What happened to employee engagement? Companies have been measuring it and talking about it for
years. Yet, according to a recent Gallup survey, less than 30% of US employees are engaged. In fact,
Gallup has reported similar percentages annually, since 2000. (Gallup, 2016) That is fifteen years in a
row with approximately 70% of employees showing up at work disengaged! This is even more
concerning, because there is no shortage of employee engagement programs.
When I think about my career, there have been many times when I was very engaged. I reflect on the
eleven years I spent at Just Born, the mid-sized candy manufacturer in Bethlehem, PA. I brought all my
energy to work, and poured myself into every task. Just Born was a family owned business, and I felt like
part of the family. While I was quite happy in my role, and very satisfied with my job, employee
engagement is more than that.
According to Kevin Cruse, engaged employees demonstrate an emotional commitment to the goals and
objectives of the organization. (Kruse, 2016) He explains in his article on Forbes.com that engaged
employees get more done. They do above and beyond what is expected by bringing their discretionary
effort to the workplace.
Why should employers care about engagement? The only thing that really matters is employees doing
their job, right? Actually, companies with higher levels of employee engagement consistently outperform
their peers with less engaged employees. Businesses with highly engaged employees drive better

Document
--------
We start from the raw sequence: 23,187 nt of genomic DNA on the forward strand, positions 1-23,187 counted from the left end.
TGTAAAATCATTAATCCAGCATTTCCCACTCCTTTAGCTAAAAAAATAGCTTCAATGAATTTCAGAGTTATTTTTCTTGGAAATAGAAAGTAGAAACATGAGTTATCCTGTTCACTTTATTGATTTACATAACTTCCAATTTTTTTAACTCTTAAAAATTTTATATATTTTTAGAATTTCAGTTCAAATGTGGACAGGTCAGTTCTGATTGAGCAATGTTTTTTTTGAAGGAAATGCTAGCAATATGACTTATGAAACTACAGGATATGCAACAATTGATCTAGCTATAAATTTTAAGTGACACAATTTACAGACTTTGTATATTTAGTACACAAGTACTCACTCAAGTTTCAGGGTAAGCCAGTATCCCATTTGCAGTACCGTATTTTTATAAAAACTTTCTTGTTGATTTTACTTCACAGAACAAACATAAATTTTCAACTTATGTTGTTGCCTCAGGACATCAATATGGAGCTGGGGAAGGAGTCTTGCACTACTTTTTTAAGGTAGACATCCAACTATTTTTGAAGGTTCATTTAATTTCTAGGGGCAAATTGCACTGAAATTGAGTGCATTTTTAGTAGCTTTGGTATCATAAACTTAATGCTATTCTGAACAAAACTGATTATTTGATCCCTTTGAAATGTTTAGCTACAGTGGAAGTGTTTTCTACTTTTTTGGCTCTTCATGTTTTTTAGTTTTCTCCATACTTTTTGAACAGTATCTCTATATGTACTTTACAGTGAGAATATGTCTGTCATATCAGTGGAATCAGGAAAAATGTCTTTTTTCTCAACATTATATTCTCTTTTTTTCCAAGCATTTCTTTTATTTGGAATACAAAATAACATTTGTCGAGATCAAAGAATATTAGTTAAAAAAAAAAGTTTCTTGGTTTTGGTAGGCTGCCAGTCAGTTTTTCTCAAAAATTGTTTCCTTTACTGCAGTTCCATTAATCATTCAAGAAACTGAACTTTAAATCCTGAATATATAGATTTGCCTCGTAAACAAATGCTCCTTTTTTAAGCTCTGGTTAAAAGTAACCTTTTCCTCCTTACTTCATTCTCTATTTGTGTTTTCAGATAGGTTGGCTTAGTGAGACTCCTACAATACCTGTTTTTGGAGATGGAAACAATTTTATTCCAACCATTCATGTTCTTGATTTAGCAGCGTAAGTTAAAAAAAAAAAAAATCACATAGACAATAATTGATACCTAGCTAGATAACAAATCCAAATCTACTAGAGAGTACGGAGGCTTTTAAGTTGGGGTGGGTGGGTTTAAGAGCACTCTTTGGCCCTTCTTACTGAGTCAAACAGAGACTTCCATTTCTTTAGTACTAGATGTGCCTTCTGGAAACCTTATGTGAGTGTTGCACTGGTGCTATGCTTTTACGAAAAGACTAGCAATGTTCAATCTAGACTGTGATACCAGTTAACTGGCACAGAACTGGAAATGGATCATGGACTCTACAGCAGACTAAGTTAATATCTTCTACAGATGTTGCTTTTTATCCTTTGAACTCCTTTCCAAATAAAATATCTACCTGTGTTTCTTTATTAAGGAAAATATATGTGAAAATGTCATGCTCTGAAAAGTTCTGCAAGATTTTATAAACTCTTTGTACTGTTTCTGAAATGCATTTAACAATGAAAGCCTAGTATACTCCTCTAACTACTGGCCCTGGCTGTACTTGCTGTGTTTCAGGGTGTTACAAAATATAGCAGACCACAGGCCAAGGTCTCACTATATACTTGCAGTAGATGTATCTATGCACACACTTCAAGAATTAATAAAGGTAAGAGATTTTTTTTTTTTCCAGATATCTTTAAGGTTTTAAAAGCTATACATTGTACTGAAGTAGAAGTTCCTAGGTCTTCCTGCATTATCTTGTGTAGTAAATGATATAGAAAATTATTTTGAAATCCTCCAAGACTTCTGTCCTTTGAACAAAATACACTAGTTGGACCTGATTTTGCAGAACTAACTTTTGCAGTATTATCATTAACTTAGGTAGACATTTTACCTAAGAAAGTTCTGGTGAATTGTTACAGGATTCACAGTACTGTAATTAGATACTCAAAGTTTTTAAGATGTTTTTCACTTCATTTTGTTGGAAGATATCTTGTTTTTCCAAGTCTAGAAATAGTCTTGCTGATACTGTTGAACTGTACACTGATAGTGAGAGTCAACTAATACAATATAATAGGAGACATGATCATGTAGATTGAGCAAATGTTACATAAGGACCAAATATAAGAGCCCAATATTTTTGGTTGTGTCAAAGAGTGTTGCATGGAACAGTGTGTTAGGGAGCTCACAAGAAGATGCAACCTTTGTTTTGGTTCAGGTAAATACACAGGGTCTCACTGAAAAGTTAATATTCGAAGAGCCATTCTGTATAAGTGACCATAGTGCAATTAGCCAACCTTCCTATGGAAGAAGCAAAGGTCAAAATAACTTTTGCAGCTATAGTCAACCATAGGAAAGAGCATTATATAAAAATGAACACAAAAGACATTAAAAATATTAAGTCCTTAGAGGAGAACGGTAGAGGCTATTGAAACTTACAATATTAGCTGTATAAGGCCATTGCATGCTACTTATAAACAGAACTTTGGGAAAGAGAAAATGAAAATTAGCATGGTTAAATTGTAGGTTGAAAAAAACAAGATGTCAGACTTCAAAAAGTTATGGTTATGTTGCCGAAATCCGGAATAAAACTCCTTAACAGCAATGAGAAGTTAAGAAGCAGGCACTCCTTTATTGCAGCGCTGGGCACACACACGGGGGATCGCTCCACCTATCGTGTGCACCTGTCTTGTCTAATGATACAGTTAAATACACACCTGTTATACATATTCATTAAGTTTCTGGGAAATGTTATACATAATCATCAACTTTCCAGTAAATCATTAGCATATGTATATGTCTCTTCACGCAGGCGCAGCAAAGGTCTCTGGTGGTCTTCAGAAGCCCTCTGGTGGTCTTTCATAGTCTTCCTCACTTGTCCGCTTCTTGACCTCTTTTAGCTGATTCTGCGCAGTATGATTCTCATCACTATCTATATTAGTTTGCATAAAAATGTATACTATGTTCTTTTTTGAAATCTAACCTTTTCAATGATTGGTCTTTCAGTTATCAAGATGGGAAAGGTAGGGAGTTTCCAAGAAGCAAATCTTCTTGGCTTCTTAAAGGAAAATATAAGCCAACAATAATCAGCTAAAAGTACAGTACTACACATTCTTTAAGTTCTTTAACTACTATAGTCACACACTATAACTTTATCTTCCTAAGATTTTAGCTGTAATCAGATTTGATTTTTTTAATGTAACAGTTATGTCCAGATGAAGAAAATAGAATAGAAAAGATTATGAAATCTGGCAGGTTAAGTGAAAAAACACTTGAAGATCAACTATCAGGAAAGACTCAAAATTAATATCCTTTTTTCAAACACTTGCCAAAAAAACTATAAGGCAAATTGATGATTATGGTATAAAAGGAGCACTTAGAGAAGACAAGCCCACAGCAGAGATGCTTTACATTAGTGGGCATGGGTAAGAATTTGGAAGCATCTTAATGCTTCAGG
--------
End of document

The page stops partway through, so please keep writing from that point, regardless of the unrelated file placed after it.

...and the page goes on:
results. Engaged employees result in engaged customers, better products and services and higher
revenue. In fact, Gallup reports that “when companies increase their number of talented managers and
double the rate of engaged employees, they achieve, on average, 147% higher earnings per share than
their competition.” (Gallup, 2016)
So what’s wrong? With the existence of so many employee engagement programs, why isn’t employee
engagement higher? Some would argue that an employee engagement “program” doesn’t actually drive
employee engagement very effectively. According to Les McEown, (President and CEO of Predictable
Success) employee engagement programs don’t make a huge difference over the long term. He said
“people aren’t engaged by programs, they are engaged by people. This isn’t rocket science. Employees
are engaged because they like their work, and they like the people they work with and for.”. (McEown,
For me, I have always been most engaged when I have had a great boss. When I felt that my supervisor
cared about me as a person, and not just as a “tool” to get their goals met, I have always felt more tied to
the organization’s success. While employees may join a company because of their vision or mission, their
direct supervisor is the key to employee engagement.
Gallup data would support this statement. A recent poll they released indicated that, an employee’s
relationship with their immediate supervisor is accountable for 70% of the variance in employee
engagement. (Gallup, 2016) The verdict is out! Businesses that want to improve their employee
engagement results may want to consider focusing less on employee engagement programs, and more
on developing their leaders.